By David Hennessy
Acclaimed for her astonishing performance in Frank McGuinness’ The Match Box, a role she was nominated for a Theatre UK award for, Leanne Best was recently introduced into the Ripper Street cast in an episode with a storyline connected to the London matchgirls strike of 1988. “A little bit of Matchstick lady action, I can’t get away from it,” she laughs with The Irish World.
Leanne plays Jane Cobden, the first woman elected to the London County Council for Bromley and Bow and someone who did much for workers’ rights, women’s rights and rights of the poor at a time when all of these needed addressing: “Jane worked tirelessly her whole life for better working conditions for women especially in the manual labour industry. She was a phenomenal woman and she was a real forerunner of the Suffragette movement and then when the Suffragette movement took off, she was very heavily involved with it. She worked her whole life towards the betterment of those less fortunate than she was.
“Not only was she this socialist and feminist but she really loved the bohemian way of life and she didn’t follow the normal social construct that was set for women, she didn’t conform at all so I did feel an obligation to play her well but I also wanted to make her a real person. I didn’t want to make her just this political person, she’s certainly got a kick in her heel as well as a brain in her head so I wanted to marry those two things. I loved playing her.”
The chemistry between Leanne’s character and Matthew MacFadyen’s Detective Reid in the crime drama set in Victorian London but filmed in Dublin has already been evident: “Reid’s had a bit of a rough time in his personal life and I think that there’s a really interesting relationship there that is built on a like minded ideology, they’re both people working at the sharp end of the system trying to change Whitechapel which was historically such a deprived area and people were so vulnerable. There’s a like mindedness but also they’re also intellectually stimulating towards each other. Whether or not that turns into anything else, we shall see.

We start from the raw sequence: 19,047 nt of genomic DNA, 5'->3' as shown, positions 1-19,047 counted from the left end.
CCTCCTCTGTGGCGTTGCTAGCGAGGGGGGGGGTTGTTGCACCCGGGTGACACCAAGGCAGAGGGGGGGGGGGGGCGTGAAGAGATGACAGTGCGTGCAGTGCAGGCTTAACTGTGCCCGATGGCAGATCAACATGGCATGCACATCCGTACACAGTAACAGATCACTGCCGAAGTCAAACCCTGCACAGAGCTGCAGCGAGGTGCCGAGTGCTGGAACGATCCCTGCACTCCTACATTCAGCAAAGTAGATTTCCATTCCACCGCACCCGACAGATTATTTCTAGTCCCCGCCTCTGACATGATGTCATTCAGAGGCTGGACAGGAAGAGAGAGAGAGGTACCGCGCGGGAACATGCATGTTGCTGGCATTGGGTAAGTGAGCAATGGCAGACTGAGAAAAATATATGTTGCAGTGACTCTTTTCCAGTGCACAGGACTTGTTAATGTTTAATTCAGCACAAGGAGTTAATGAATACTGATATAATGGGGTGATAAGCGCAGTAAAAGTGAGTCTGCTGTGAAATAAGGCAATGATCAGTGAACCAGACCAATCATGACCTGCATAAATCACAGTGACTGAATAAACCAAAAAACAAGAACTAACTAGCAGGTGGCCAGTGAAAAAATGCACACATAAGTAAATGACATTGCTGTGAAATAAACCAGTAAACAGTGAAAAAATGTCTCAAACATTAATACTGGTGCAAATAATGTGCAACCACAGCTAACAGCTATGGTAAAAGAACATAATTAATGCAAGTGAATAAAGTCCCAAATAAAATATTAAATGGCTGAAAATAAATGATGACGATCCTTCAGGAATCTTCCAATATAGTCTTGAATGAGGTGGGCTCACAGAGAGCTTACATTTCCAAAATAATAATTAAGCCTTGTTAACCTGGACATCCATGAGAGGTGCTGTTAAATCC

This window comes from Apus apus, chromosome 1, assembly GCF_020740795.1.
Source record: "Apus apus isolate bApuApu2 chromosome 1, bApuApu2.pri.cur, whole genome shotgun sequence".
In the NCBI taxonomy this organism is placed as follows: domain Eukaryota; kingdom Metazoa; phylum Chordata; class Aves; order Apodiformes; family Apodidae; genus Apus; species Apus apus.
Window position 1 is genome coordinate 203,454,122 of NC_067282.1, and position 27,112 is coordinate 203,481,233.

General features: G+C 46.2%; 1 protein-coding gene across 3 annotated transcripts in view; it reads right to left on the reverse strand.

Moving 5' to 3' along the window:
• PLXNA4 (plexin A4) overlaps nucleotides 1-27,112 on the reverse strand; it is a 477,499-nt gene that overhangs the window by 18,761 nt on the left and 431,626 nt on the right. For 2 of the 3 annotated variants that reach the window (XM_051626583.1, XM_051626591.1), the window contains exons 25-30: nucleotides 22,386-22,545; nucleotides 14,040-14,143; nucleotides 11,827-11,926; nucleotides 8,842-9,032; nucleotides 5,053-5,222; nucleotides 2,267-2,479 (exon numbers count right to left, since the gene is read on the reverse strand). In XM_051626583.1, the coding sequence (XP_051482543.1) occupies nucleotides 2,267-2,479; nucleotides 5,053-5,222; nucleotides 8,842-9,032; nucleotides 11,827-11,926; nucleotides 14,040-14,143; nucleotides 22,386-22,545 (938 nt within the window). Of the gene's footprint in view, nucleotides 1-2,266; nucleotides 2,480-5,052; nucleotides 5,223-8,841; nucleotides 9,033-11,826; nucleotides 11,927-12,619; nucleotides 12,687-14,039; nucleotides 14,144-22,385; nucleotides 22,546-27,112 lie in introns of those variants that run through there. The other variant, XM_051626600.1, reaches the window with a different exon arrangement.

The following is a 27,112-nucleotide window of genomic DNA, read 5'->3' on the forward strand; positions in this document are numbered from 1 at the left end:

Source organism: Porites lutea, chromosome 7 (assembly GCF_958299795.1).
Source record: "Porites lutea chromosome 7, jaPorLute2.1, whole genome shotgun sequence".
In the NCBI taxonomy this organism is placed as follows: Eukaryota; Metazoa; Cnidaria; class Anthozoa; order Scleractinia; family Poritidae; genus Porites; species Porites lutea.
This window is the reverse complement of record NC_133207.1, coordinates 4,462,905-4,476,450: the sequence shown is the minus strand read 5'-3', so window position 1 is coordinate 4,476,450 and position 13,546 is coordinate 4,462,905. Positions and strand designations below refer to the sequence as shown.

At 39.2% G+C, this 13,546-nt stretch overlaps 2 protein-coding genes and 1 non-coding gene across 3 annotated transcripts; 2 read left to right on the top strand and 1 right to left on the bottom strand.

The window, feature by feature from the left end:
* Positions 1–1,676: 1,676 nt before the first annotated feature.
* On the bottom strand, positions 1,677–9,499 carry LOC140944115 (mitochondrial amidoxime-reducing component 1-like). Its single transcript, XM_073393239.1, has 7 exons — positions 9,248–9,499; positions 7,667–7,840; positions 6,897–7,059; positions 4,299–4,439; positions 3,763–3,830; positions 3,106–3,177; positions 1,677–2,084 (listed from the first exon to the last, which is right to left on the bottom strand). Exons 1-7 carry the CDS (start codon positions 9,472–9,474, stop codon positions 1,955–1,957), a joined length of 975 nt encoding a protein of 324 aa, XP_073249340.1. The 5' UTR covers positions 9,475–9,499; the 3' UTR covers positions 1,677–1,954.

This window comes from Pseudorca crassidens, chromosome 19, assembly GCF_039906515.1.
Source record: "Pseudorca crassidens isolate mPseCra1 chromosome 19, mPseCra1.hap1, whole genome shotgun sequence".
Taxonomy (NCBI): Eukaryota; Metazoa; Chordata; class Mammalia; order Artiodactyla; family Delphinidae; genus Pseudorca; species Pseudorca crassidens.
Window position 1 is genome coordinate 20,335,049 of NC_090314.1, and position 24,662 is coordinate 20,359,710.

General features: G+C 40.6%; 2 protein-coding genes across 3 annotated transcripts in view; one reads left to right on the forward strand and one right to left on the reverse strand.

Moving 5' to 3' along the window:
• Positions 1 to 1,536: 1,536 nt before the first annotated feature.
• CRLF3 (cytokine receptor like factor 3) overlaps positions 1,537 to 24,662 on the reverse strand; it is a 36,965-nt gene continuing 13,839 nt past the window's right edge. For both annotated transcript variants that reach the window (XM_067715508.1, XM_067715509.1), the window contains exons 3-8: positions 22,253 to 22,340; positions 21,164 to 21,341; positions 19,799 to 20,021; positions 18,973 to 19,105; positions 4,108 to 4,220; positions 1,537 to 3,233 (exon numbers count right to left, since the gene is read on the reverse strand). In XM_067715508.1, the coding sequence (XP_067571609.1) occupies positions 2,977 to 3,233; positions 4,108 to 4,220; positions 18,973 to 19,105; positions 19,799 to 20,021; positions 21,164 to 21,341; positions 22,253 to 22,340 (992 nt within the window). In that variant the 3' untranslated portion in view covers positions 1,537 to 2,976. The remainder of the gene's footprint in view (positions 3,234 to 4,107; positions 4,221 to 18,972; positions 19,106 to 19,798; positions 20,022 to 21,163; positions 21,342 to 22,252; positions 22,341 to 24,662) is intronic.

“I loved Ripper Street before I was ever seen for it. I’m actually a bit of a history nerd. I’m fascinated with it and I’ve read already quite a few books about Jack the Ripper and there’s some really out there theories (about who he was) and there’s so many of them and I think that’s why he’s endured. Not only is he a historical figure but he’s really endured as this psychological entity in our psyche because he was never found. He was never brought to justice for what he did and I think he’s the construct of the archetypal villain for me which is why I think Ripper Street is so clever, it takes that awful bloody time in London’s history and formulates this amazing drama around it.”
Leanne was born in Liverpool and has family in Dublin. Was it strange to be working in Ireland on a London-set drama? “It didn’t feel strange at all. They had done such a great job with sets and everything, it felt like you were there which is amazing. I love Dublin. I’ve spent a lot of time in Dublin over the years so it was just really nice to go back and be working. Hopefully I’ll work there again. Fingers crossed, you never know.”